One common pitfall is to think that the plan and the project are the same thing. They are not: the plan is what is used to make the project work as it tells how the project will be done and informs the execution. Having a Gannt table does not mean having nailed the project! The project management plan usually includes elements like the scope statement, work breakdown structure (WBS), the timeline, the quality management plan, the human resources plan, the communications plan, the risk management plan. The image below shows you an example of a work breakdown structure. Remember project management isn’t a one size fits all approach, you must make sure your plan fits the scope.
6) Execute the project management plan:
Executing the project management plan is defined as the activities required to complete the work defined in the project management plan in order to accomplish project objectives defined in the project scope statement. This is the phase aimed at achieving the deliverables, those being the outputs of the project itself. You need to make sure that the progress of the project is monitored and recorded and that things are progressing according to plan. If they are not, appropriate actions need to be taken to correct the situation. As monitoring and controlling is one of the main responsibilities of the project manager, make sure you allocate enough time in your day-to-day schedule.
7) Close the project:
When the project comes to its end you will formally terminate all the activities. This means that the deliverables have been met and it is now possible to transfer the ownership to the business. It is useful to document lessons learned, identifying what worked and what did not. This information can be used for future similar projects to avoid having to reinvent the wheel. A word of warning: typically, when you get close to the closure of the project, the interest of the sponsor and main stakeholders tends to decrease as they feel it is now done and dusted. Make sure you keep the momentum going up to the very end, meaning up to when the deliverables have been completed and the project scope statement has been satisfied.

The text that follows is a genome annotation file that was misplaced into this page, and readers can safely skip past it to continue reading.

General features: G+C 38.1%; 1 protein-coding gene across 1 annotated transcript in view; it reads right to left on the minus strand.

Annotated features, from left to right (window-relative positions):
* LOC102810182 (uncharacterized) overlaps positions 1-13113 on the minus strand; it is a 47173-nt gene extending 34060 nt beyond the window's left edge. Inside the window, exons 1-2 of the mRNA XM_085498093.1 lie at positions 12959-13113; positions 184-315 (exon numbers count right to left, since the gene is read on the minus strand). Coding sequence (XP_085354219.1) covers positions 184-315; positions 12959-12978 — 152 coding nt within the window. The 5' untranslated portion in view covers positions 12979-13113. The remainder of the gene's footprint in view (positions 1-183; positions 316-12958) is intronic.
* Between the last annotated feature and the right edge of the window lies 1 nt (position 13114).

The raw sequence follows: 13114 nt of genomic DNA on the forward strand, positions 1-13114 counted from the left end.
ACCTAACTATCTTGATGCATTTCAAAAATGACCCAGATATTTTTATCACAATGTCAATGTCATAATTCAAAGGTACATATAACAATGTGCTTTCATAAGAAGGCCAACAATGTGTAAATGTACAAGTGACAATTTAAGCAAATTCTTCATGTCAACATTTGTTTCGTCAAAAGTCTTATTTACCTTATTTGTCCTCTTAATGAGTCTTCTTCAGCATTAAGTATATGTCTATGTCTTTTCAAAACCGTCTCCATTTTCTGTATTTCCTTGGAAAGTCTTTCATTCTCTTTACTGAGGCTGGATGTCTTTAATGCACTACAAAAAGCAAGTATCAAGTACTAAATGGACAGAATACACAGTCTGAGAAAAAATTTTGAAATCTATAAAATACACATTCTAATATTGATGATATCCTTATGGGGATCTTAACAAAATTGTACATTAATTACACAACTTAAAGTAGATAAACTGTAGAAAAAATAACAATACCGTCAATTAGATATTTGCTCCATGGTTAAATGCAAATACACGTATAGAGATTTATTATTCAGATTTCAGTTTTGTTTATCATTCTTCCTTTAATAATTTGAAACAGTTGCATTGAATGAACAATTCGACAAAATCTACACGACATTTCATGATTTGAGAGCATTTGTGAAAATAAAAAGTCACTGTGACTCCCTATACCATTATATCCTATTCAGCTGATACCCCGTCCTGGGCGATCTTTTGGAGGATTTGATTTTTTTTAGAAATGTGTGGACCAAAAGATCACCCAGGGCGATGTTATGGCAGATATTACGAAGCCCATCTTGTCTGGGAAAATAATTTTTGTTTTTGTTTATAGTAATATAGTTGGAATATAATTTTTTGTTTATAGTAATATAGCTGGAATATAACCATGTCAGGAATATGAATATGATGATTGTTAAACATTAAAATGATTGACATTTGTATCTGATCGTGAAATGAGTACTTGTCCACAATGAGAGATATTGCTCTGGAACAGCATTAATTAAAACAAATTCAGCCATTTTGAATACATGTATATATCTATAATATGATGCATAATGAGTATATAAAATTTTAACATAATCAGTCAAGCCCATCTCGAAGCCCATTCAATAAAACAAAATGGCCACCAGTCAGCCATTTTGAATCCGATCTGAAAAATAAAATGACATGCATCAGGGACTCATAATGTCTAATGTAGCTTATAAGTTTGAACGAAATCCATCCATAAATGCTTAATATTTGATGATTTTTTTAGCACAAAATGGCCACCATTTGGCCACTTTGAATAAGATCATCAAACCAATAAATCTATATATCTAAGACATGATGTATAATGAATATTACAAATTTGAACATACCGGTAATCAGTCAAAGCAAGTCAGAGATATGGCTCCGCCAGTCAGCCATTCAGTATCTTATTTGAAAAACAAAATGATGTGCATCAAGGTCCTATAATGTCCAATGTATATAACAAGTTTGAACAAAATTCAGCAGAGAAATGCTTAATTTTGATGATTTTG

8) Integrate project management and change management:
This is a critical activity! In this project you are going to be both the project manager and the change manager. On one side, this is good news as you are in the position to deal with both the technical and the people side of change. On the other hand, it can be tough as you must balance the activities and the time that you spend on both. The risk is to focus mainly on the actual date when the HQ will be moved, instead of considering also how you are going to get the employees to adopt this new working arrangement. You can read more about integrating project management and change management here.
This is, at high level, the basic information that you need to know to set your project for success.
Feeling overwhelmed? You don’t need to. There is help at hand. At CMC Partnership Global we have created a Skill Builder for Change and it is all about Project Management. In a one-day interactive workshop, you’ll have access tools and templates that can be used to manage a project step by step. In this workshop you’ll bring with you a project that you are working on and start building your plan throughout the day. After the workshop you will have access to a portal with videos that help you reinforce the concepts detailed during the course and examples of documents like project on a page, work break down structure. After you have completed the course, you will also get a unique digital badge that can showcase your skills on Linkedin (and any social media platform) and help you find job roles relevant to your skills. For more information take a look at the course here or get in touch.